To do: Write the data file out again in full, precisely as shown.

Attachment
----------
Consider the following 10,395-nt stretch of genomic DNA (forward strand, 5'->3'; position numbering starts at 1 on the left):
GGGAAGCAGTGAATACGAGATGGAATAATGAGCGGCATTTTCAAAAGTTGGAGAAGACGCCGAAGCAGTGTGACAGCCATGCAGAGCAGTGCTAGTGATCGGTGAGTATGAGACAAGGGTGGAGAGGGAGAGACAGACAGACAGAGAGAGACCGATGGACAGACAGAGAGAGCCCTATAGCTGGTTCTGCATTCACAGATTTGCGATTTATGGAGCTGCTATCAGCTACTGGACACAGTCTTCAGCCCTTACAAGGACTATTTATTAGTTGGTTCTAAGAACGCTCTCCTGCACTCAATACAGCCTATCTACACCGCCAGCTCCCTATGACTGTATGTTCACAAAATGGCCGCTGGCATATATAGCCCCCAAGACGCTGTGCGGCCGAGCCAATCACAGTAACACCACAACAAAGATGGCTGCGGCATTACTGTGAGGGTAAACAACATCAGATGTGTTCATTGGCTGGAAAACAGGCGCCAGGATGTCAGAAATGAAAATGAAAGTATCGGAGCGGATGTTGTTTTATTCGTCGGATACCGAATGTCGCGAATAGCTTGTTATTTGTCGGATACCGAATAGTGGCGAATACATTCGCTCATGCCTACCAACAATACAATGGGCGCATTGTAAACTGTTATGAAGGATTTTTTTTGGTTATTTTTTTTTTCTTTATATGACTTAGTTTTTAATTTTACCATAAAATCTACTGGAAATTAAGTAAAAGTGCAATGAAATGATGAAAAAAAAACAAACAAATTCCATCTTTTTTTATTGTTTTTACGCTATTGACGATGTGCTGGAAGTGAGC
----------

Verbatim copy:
Consider the following 10,395-nt stretch of genomic DNA (forward strand, 5'->3'; position numbering starts at 1 on the left):
GGGAAGCAGTGAATACGAGATGGAATAATGAGCGGCATTTTCAAAAGTTGGAGAAGACGCCGAAGCAGTGTGACAGCCATGCAGAGCAGTGCTAGTGATCGGTGAGTATGAGACAAGGGTGGAGAGGGAGAGACAGACAGACAGAGAGAGACCGATGGACAGACAGAGAGAGCCCTATAGCTGGTTCTGCATTCACAGATTTGCGATTTATGGAGCTGCTATCAGCTACTGGACACAGTCTTCAGCCCTTACAAGGACTATTTATTAGTTGGTTCTAAGAACGCTCTCCTGCACTCAATACAGCCTATCTACACCGCCAGCTCCCTATGACTGTATGTTCACAAAATGGCCGCTGGCATATATAGCCCCCAAGACGCTGTGCGGCCGAGCCAATCACAGTAACACCACAACAAAGATGGCTGCGGCATTACTGTGAGGGTAAACAACATCAGATGTGTTCATTGGCTGGAAAACAGGCGCCAGGATGTCAGAAATGAAAATGAAAGTATCGGAGCGGATGTTGTTTTATTCGTCGGATACCGAATGTCGCGAATAGCTTGTTATTTGTCGGATACCGAATAGTGGCGAATACATTCGCTCATGCCTACCAACAATACAATGGGCGCATTGTAAACTGTTATGAAGGATTTTTTTTGGTTATTTTTTTTTTCTTTATATGACTTAGTTTTTAATTTTACCATAAAATCTACTGGAAATTAAGTAAAAGTGCAATGAAATGATGAAAAAAAAACAAACAAATTCCATCTTTTTTTATTGTTTTTACGCTATTGACGATGTGCTGGAAGTGAGC